tory across India, especially in areas that have
been relatively less studied such as the Eastern
Ghats. This rediscovery was after a few hours of
intensive eldwork by a team with considerable
eld experience, though similar searches by
other competent teams have not been successful
(P. Mohapatra pers. comm.), and we also failed
to locate G. jeyporensis at Galikonda in 2010.
The forest habitats in which Geckoella jeypo-
rensis was found are under extreme anthropo-
genic pressures. Neither area in which the new
material was collected is formally protected and
both have been severely deforested. Galikonda
and the surrounding hills have also been exten-
sively converted to coffee plantations, while
Deomali faces grazing and fuel wood collec-
tion pressures. More broadly, the hills in Ko-
raput District face pressures from mining as
well as social forestry activities (P. Mohapatra
pers. comm.). Even if it is widely distributed in
the region, the potential habitat available to G.
jeyporensis may be restricted by its presumed
habitat preference (semi-evergreen forests
>1200 m asl). Many of these areas have been
converted to plantations, agriculture or grazing
lands, further reducing the potential habitat for
this species. Deomali and Galikonda, the only
localities from where Geckoella jeyporensis is
denitely known, require immediate protection
and surveys in the region are needed to deter-
mine where else G. jeyporensis occurs.
Acknowledgements
Fieldwork was carried out with joint funding
from the MOEF, Govt. of India and grant DEB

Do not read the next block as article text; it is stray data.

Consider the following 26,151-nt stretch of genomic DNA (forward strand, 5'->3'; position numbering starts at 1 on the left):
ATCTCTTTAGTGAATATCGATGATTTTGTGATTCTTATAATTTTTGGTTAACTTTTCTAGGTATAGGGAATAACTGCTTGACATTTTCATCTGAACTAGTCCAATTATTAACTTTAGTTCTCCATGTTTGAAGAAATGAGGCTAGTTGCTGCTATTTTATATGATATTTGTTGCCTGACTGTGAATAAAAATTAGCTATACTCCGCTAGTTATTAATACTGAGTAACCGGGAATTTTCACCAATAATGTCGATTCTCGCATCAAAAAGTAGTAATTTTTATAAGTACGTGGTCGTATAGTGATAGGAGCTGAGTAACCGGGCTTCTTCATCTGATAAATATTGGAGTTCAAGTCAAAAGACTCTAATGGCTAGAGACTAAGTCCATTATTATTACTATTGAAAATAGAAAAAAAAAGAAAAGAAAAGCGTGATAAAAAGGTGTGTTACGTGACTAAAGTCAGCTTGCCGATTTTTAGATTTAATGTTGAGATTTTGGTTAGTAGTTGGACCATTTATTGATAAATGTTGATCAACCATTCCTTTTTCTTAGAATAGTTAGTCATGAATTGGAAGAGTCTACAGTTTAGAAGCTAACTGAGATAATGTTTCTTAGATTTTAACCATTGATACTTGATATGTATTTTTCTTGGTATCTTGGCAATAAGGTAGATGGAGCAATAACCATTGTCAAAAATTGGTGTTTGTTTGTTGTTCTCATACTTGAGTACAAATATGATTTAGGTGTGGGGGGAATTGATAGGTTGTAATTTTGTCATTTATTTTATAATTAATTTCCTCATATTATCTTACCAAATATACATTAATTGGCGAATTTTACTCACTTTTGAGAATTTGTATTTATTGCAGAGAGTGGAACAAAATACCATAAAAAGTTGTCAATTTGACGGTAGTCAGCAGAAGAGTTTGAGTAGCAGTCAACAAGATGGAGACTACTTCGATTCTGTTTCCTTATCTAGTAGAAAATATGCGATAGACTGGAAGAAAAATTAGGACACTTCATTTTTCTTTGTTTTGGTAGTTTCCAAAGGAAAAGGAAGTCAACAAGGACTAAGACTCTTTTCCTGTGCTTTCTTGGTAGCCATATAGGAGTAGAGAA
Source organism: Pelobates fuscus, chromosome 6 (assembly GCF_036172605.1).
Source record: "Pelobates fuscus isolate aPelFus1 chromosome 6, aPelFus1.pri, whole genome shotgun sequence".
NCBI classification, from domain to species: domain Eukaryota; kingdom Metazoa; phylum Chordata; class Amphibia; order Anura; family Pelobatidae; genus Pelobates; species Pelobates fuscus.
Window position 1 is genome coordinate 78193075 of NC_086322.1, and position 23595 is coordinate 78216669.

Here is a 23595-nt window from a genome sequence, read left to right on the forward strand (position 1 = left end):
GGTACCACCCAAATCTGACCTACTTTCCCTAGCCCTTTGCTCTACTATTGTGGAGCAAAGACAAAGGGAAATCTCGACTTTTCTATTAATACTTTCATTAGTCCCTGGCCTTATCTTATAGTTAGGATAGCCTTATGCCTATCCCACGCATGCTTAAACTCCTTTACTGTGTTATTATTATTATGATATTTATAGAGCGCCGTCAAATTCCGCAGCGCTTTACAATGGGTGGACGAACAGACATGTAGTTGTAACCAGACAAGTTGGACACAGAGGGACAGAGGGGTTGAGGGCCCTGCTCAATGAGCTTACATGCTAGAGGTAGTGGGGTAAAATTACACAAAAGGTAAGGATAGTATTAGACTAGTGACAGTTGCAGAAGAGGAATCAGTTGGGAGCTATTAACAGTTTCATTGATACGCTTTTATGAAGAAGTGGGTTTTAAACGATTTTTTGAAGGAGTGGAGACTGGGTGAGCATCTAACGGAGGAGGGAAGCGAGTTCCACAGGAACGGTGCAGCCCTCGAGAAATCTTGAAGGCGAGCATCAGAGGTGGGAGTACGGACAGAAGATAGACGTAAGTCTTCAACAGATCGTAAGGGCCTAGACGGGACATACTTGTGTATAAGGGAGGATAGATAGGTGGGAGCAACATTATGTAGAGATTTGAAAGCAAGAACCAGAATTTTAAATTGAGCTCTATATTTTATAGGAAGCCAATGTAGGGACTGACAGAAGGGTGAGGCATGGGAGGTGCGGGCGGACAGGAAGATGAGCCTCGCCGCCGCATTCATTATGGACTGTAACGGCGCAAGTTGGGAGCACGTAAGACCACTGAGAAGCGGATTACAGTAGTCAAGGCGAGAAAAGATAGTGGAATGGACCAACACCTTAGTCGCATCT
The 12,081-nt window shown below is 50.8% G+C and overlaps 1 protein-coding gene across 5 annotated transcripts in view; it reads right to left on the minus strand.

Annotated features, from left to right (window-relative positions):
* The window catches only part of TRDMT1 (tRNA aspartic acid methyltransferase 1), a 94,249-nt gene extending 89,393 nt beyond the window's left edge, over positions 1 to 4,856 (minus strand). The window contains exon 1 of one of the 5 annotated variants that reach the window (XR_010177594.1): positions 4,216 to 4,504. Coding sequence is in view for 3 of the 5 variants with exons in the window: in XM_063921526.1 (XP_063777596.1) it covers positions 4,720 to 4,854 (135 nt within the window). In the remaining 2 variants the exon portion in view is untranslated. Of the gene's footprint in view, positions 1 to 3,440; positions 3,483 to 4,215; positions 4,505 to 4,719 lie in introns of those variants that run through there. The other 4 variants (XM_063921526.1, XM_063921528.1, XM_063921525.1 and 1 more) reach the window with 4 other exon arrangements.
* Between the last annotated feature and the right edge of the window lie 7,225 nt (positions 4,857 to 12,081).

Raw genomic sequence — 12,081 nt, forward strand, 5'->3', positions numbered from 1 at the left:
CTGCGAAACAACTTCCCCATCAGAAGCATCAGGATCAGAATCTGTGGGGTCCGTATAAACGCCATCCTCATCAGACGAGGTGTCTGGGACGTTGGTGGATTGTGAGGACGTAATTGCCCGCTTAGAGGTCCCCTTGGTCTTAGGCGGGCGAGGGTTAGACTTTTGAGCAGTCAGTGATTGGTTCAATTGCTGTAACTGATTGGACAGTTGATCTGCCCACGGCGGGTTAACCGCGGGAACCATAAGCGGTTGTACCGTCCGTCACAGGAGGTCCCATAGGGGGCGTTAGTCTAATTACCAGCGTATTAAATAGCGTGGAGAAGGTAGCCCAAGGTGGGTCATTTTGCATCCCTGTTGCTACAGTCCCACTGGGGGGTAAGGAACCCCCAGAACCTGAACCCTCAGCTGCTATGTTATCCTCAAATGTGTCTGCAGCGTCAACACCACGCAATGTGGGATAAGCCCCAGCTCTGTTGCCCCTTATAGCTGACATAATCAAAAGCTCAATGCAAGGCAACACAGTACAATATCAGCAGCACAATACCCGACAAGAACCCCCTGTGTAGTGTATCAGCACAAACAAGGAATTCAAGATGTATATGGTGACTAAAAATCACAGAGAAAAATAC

0844523 from the National Science Foundation,
USA to AMB. IA and ADR thank P. Karanth for
his help. In Andhra Pradesh, V. Deepak, Prudh-
viraj and P. Karanth helped with eldwork. In
Odisha, Tarun and Saroj helped with eldwork
and P. Mohapatra helped with logistics and in-
formation.
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... Museum abbreviations are as follows-Centre for Ecological Sciences, Bangalore (CES); the Bombay Natural History Society, Mumbai (BNHS) and the National Centre for Biological Sciences, Bangalore (NCBS/AQ/AK field series). Morphological data for the lectotype of H. aurantiacus were obtained from Zug (2010) and published data for other Hemiphyllodactylus species from Zug 2010; Grismer et al. 2013Grismer et al. , 2014aGrismer et al. , b, 2015Grismer et al. , 2018aAgarwal et al. 2012;Tri et al. 2014;Nguyen et al. 2014;Guo et al. 2015;Cobos et al. 2016;Yan et al. 2016;Sukprasert et al. 2018;Sung et al. 2018. Photographs were taken with an SLR camera in life and after preservation; counts and measurements were taken under a Wild M5 dissecting microscope and on the right side of the body, where appropriate. ...